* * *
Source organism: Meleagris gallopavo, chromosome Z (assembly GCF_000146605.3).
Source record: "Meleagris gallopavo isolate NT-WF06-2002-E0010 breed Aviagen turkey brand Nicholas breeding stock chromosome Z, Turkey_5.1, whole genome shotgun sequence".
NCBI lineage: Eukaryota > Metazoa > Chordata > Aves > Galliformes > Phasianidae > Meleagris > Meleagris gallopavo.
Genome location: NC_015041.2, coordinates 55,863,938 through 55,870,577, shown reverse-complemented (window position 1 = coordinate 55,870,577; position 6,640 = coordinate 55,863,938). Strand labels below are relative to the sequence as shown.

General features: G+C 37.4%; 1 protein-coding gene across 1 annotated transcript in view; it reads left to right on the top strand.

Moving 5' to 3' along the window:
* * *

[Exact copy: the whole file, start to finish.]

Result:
Source organism: Meleagris gallopavo, chromosome Z (assembly GCF_000146605.3).
Source record: "Meleagris gallopavo isolate NT-WF06-2002-E0010 breed Aviagen turkey brand Nicholas breeding stock chromosome Z, Turkey_5.1, whole genome shotgun sequence".
NCBI lineage: Eukaryota > Metazoa > Chordata > Aves > Galliformes > Phasianidae > Meleagris > Meleagris gallopavo.
Genome location: NC_015041.2, coordinates 55,863,938 through 55,870,577, shown reverse-complemented (window position 1 = coordinate 55,870,577; position 6,640 = coordinate 55,863,938). Strand labels below are relative to the sequence as shown.

General features: G+C 37.4%; 1 protein-coding gene across 1 annotated transcript in view; it reads left to right on the top strand.

Moving 5' to 3' along the window: